The analysis of 353 wild bee and hoverfly species across Britain from 1980 to 2013 found the insects have been lost from a quarter of the places they inhabited in 1980.

Bee sting

A bee sting is a sting from a bee (honey bee, bumblebee, sweat bee, etc.). The stings of most of these species can be quite painful, and are therefore keenly avoided by many people.

Bee stings differ from insect bites, and the venom or toxin of stinging insects is quite different. Therefore, the body's reaction to a bee sting may differ significantly from one species to another. In particular, bee stings are acidic, whereas wasp stings are alkaline, so the body's reaction to a bee sting may be very different from that of a wasp sting.The most aggressive stinging insects are vespid wasps (including bald-faced hornets and other yellowjackets) and hornets (especially the Asian giant hornet). All of these insects aggressively defend their nests.

Although for most people a bee sting is painful but otherwise relatively harmless, in people with insect sting allergy, stings may trigger a dangerous anaphylactic reaction that is potentially deadly. Additionally, honey bee stings release pheromones that prompt other nearby bees to attack.

Bug-Eyed Bandit

Bug-Eyed Bandit is the name of two fictional supervillains appearing in American comic books published by DC Comics.

A female version of the Bug-Eyed Bandit appears in the Arrowverse shows The Flash and Arrow, played by Emily Kinney.

Flea circus

A flea circus is a circus sideshow attraction in which fleas are attached (or appear to be attached) to miniature carts and other items, and encouraged to perform circus acts within a small housing.

Hive management

Hive management in beekeeping refers to intervention techniques that a beekeeper may perform to ensure hive survival and to maximize hive production. Hive management techniques vary widely depending on the objectives.

Honey bee

A honey bee (also spelled honeybee) is a eusocial flying insect within the genus Apis of the bee clade. They are known for construction of perennial, colonial nests from wax, for the large size of their colonies, and for their surplus production and storage of honey, distinguishing their hives as a prized foraging target of many animals, including honey badgers, bears and human hunter-gatherers. In the early 21st century, only seven species of honey bee are recognized, with a total of 44 subspecies, though historically seven to eleven species are recognized. The best known honey bee is the western honey bee which has been domesticated for honey production and crop pollination; modern humans also value the wax for candlemaking, soapmaking, lip balms, and other crafts. Honey bees represent only a small fraction of the roughly 20,000 known species of bees. Some other types of related bees produce and store honey and have been kept by humans for that purpose, including the stingless honey bees, but only members of the genus Apis are true honey bees. The study of bees, which includes the study of honey bees, is known as melittology.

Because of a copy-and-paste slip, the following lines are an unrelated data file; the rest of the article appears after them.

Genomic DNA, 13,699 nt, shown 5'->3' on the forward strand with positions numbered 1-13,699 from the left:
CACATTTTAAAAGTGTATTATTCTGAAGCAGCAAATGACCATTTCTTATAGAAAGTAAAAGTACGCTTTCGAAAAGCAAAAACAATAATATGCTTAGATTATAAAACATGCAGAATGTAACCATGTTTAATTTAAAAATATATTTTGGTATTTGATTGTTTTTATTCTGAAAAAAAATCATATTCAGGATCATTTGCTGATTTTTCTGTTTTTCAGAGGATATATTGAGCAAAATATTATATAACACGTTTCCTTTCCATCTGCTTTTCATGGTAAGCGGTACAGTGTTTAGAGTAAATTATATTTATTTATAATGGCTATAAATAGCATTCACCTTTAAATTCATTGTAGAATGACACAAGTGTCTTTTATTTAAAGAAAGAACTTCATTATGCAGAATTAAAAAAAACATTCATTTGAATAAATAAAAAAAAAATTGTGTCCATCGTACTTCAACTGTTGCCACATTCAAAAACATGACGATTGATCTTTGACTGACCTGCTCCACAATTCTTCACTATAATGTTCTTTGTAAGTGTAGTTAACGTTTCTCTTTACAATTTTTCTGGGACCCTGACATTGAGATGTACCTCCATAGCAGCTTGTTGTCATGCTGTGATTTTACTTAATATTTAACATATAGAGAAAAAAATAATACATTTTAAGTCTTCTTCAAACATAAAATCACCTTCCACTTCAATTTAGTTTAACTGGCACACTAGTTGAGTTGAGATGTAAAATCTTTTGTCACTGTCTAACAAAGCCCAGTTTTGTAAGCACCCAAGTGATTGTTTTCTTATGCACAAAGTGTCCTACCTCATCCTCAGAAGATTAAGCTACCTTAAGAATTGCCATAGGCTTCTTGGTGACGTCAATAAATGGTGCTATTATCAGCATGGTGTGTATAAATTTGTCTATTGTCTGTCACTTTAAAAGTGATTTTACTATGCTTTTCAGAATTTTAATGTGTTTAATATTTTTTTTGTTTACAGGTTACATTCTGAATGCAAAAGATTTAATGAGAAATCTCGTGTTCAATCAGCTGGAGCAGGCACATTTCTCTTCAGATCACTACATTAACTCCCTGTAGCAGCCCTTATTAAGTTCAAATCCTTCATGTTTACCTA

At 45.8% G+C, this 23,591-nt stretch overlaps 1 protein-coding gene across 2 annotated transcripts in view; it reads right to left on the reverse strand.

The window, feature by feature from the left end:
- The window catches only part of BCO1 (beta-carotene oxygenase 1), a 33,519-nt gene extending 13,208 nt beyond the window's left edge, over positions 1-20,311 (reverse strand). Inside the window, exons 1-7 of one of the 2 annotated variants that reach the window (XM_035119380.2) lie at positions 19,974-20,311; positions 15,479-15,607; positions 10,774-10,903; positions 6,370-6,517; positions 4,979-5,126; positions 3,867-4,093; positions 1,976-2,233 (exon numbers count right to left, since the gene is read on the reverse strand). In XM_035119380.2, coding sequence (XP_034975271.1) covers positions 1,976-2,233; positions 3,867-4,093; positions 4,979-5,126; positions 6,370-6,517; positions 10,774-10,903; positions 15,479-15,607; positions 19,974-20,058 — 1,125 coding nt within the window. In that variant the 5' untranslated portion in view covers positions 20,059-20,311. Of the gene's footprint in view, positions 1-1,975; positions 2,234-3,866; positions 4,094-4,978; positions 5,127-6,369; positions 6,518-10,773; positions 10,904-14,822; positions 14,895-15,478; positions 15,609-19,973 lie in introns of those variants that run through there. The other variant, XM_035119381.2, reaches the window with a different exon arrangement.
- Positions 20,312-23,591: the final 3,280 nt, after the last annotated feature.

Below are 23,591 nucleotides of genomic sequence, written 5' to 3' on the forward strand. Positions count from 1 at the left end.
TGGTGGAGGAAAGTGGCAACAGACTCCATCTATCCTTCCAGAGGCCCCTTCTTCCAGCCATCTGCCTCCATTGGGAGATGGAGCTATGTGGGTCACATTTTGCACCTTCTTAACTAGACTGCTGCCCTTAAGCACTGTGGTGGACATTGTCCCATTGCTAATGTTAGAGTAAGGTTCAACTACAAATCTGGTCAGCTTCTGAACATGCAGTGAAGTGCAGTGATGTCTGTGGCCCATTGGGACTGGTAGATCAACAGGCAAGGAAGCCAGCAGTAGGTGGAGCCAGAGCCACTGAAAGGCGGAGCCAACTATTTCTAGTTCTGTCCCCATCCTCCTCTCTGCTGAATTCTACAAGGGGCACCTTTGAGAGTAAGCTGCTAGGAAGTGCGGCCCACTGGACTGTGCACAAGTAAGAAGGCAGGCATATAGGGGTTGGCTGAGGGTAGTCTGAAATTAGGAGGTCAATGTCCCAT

Human interactions with insects

Human interactions with insects include both a wide variety of uses, whether practical such as for food, textiles, and dyestuffs, or symbolic, as in art, music, and literature, and negative interactions including serious damage to crops and extensive efforts to eliminate insect pests.

Academically, the interaction of insects and society has been treated in part as cultural entomology, dealing mostly with "advanced" societies, and in part as ethnoentomology, dealing mostly with "primitive" societies, though the distinction is weak and not based on theory. Both academic disciplines explore the parallels, connections and influence of insects on human populations, and vice versa. They are rooted in anthropology and natural history, as well as entomology, the study of insects. Other cultural uses of insects, such as biomimicry, do not necessarily lie within these academic disciplines.